"No," said Bauchman, who then proceeded to do what any normal, red-blooded American teenager has been taught to do -- she sued. A judge enjoined the choir from singing Christmas songs.

Many American Jews would side with Bauchman. They have been persuaded that Jews are in danger in America if any expression whatsoever of Christian spirit is permitted in the public domain. Richard John Neuhaus, author of The Naked Public Square quoted a Reform rabbi as saying, "when I hear the words 'Christian Nation' I see barbed wire."

"This is a curious view of Christianity," Neuhaus wrote in response. "In this view the high points, sometimes the only points, of two millennia of Christian history are the blood curse upon the Jews, the Crusades, the Inquisition, and the Holocaust. This way of telling the Christian story is not unlike telling the story of America exclusively in terms of Salem witch-hunts, Indian massacres, slavery, the Ku Klux Klan, and alleged preparations for a nuclear first strike."

Perhaps that is the way Rachel Bauchman sees Christianity, perhaps not. But she certainly knows that the United States has now created a legal regime hospitable to claims like hers. "This is linked to the larger struggle to protect minority rights," said Abraham Foxman, national director of the Anti-Defamation League, of Bauchman's suit.

But that is stretching the concept of "rights" beyond any reasonable interpretation. Ms. Bauchman's rights were in no way endangered by being asked to sing a couple of Christmas songs, even highly religious ones if there were such. And unless the Supreme Court finds a right to sing in high school choirs in the Constitution, her rights would certainly not have been implicated if she had exercised the option of sitting out choir practice in the library for a few weeks.

Rights and feelings

Rights are not the issue in her case -- feelings are. As events unfolded, when the winter program was finally performed, members of the audience -- overwhelmingly Mormon -- angry that the court had intervened, began to sing one of the forbidden songs a cappella. The choir joined in, and Bauchman rushed from the stage, feeling, as she later told The New York Times, "extremely horrible."

With all due respect to Ms. Bauchman, I would submit that she brought this on herself. She was, let's recall, the only Jew in the choir. Yet she felt entitled to ask for "balance" in the musical selections. Failing that, she tried to force the majority to bend to her wishes.

Americans, I would submit, have learned how to stand up for their rights. They know how really well. They know how too well. It's time to relearn the virtues of sitting down and shutting up. If one student is uncomfortable singing Christmas carols, there are ways around this short of a major confrontation.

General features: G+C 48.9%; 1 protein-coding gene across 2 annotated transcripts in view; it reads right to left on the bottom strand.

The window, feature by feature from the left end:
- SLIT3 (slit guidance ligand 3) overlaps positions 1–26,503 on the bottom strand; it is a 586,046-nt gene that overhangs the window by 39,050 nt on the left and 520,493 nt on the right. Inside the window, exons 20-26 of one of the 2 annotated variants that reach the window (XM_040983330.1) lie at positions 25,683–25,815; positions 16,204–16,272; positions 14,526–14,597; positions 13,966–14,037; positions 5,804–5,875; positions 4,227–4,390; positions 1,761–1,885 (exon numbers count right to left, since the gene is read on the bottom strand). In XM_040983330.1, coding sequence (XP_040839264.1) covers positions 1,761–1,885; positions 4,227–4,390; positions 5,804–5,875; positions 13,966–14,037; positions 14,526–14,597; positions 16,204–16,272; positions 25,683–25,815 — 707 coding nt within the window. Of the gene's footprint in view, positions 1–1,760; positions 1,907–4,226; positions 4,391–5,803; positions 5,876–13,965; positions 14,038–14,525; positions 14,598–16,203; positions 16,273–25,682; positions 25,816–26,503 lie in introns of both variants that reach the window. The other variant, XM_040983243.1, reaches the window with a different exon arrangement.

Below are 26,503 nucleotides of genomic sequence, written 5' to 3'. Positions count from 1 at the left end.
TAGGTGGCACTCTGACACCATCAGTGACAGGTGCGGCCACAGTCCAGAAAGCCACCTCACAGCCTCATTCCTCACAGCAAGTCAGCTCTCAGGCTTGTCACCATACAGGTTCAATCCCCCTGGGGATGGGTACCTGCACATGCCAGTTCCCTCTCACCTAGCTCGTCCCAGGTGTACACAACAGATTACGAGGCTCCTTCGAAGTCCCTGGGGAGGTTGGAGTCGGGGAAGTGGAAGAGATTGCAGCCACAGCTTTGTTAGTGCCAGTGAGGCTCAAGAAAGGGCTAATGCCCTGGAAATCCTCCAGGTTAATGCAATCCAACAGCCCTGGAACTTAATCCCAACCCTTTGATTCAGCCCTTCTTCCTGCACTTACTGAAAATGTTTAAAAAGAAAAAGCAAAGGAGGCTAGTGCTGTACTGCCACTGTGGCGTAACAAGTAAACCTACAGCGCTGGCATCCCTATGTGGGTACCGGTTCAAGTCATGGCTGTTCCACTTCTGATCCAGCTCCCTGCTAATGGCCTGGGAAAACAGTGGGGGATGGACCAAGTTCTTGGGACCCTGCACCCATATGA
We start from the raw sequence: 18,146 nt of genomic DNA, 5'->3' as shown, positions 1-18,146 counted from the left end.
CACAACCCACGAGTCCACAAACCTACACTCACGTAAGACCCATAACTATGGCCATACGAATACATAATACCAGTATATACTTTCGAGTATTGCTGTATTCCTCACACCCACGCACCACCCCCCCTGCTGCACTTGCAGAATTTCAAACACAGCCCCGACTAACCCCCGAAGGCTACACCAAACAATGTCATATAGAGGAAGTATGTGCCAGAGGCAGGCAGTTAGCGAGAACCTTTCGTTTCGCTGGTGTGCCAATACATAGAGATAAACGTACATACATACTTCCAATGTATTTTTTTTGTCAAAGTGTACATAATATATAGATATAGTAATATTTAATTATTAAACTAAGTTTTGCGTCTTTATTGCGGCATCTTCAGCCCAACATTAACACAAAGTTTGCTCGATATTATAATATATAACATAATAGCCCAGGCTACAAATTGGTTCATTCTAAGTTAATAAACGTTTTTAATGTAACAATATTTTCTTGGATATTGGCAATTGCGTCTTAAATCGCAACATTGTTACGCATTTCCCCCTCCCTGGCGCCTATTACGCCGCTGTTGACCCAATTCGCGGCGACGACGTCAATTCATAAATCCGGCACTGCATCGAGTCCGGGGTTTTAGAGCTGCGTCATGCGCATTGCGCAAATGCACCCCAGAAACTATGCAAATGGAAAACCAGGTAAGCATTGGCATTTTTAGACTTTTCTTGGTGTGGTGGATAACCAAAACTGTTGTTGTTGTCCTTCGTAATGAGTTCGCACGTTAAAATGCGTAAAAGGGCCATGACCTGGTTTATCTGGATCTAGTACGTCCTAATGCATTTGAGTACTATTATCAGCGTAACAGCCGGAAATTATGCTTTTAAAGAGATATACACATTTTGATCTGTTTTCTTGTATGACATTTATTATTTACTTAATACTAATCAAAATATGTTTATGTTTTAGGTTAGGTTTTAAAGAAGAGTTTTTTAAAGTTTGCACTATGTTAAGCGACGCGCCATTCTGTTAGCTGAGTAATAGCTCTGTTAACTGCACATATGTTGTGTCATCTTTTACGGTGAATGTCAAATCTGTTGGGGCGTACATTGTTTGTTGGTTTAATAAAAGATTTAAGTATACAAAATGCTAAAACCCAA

I am Jewish and can well recall being a little discomfited by being asked to sing Christmas carols in school. On the one hand, I loved Christmas carols. I still do. And I still sing along with all of them when I'm in a department store at Christmas time -- though I'm sure I get a lot of the words wrong. But while I really enjoyed Christmas carols, I was an earnest little kid, and very attached to my identity as Jewish, so when we came to lyrics in certain carols like "Christ is the Lord," I squirmed.

But, believe it or not, I didn't sue the school district! I simply didn't sing those words. In a choir of 30 or 40 kids, one voice falling silent for a few seconds is not noticeable. I felt true to my beliefs, and a constitutional crisis was averted.

But these days, Jewish children, atheists, and others think the constitutional order depends upon cleansing any reference to religion from national life. Perhaps the most old-fashioned expression in America today is "don't make a federal case out it." We make federal cases out of everything.

It is never religious Jews, by the way, who bring cases like this challenging the constitutionality of creches or carols. Religious Jews are so well grounded in their own faith that they do not feel threatened by that of others. It is secular Jews who worry about what "oh come all ye faithful" will do to their children.

Minorities owe themselves and the majority a sense of proportion. It is certainly reasonable to ask the majority to be respectful of minority viewpoints. It is unreasonable to demand that the majority stop being what they are. I think that's what these holiday cases amount to -- a demand that Christians stop acting Christian because they might offend Jews, atheists, Buddhists, or whatever. It's fair to say "make room"; it's not fair to say "make yourselves over."

We are told constantly that the nation is becoming multicultural and that the white Christian majority will be obsolete in a few years. But the United States has long been a multicultural nation. Remember the old boast that New York had more Irish than Dublin, more Jews than Tel Aviv, and more Italians than Rome?

The difference today is that minorities, whether linguistic, ethnic, national, or imagined (as in the case of women) are not seeking to assimilate. They are seeking to indict and delegitimize the majority.